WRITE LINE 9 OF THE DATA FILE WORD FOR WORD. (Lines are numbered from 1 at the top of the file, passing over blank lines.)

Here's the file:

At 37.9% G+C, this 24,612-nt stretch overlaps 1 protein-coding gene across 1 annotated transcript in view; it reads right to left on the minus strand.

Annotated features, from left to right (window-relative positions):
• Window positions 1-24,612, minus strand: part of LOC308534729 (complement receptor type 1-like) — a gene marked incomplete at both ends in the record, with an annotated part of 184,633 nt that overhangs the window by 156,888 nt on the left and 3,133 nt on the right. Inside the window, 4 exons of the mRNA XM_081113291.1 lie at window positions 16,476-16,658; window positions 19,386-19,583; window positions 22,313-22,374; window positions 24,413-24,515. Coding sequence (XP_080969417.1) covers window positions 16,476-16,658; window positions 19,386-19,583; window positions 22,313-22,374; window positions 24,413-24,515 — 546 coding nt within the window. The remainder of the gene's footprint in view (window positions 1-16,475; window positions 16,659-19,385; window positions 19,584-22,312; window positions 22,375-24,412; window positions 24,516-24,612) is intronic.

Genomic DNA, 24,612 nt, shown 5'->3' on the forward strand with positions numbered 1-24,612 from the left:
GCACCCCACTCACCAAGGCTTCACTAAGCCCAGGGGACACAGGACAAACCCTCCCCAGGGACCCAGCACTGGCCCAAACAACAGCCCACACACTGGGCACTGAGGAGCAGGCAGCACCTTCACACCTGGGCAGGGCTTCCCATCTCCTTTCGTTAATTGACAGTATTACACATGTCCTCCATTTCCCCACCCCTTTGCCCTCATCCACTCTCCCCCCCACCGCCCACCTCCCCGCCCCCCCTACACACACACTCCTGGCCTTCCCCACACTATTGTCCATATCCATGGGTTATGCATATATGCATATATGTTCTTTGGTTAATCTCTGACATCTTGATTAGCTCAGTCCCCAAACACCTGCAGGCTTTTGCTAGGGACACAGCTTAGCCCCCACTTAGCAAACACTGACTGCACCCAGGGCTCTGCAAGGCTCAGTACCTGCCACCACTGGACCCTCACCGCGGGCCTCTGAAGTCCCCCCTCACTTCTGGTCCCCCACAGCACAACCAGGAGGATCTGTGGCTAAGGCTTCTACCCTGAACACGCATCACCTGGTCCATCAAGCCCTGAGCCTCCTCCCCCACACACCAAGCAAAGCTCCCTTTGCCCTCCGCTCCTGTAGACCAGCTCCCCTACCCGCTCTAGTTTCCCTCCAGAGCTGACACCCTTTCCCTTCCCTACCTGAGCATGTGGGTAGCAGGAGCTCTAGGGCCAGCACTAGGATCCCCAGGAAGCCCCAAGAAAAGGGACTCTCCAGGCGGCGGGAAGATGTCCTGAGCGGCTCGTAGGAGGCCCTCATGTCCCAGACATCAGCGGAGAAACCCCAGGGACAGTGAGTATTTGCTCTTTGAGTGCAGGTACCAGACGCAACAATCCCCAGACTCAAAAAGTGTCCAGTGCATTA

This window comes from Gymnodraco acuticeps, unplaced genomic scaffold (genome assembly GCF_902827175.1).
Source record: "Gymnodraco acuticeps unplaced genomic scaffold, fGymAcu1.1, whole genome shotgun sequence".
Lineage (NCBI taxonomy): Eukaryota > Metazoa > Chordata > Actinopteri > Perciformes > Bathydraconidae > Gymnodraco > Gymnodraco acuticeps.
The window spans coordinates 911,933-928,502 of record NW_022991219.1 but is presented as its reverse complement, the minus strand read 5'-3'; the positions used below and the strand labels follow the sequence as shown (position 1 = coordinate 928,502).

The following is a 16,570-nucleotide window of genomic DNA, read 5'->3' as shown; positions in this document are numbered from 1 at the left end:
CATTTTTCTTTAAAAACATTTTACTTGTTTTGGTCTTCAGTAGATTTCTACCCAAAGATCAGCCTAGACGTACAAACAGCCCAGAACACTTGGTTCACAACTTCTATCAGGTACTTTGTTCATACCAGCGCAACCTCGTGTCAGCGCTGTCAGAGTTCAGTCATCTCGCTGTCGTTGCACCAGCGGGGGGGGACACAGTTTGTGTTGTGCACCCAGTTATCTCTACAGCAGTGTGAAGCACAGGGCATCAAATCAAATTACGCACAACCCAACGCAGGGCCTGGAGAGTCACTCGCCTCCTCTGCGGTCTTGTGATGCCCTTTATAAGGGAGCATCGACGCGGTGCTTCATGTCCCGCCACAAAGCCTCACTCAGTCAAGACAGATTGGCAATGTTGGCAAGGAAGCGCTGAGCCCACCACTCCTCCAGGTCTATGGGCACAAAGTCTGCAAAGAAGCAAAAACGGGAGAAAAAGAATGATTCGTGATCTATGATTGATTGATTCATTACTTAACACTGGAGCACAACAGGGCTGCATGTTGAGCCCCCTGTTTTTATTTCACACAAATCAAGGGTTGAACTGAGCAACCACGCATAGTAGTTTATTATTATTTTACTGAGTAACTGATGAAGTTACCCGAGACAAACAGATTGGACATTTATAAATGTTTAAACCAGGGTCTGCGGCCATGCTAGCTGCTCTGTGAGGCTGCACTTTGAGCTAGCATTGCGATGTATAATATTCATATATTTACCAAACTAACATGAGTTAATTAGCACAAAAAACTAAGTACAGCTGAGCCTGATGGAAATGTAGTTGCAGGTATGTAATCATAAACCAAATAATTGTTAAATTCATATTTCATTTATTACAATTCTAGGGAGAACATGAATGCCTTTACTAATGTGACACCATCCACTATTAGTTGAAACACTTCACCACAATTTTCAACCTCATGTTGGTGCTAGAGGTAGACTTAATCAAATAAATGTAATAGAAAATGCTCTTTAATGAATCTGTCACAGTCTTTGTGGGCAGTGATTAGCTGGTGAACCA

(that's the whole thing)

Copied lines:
The window spans coordinates 911,933-928,502 of record NW_022991219.1 but is presented as its reverse complement, the minus strand read 5'-3'; the positions used below and the strand labels follow the sequence as shown (position 1 = coordinate 928,502).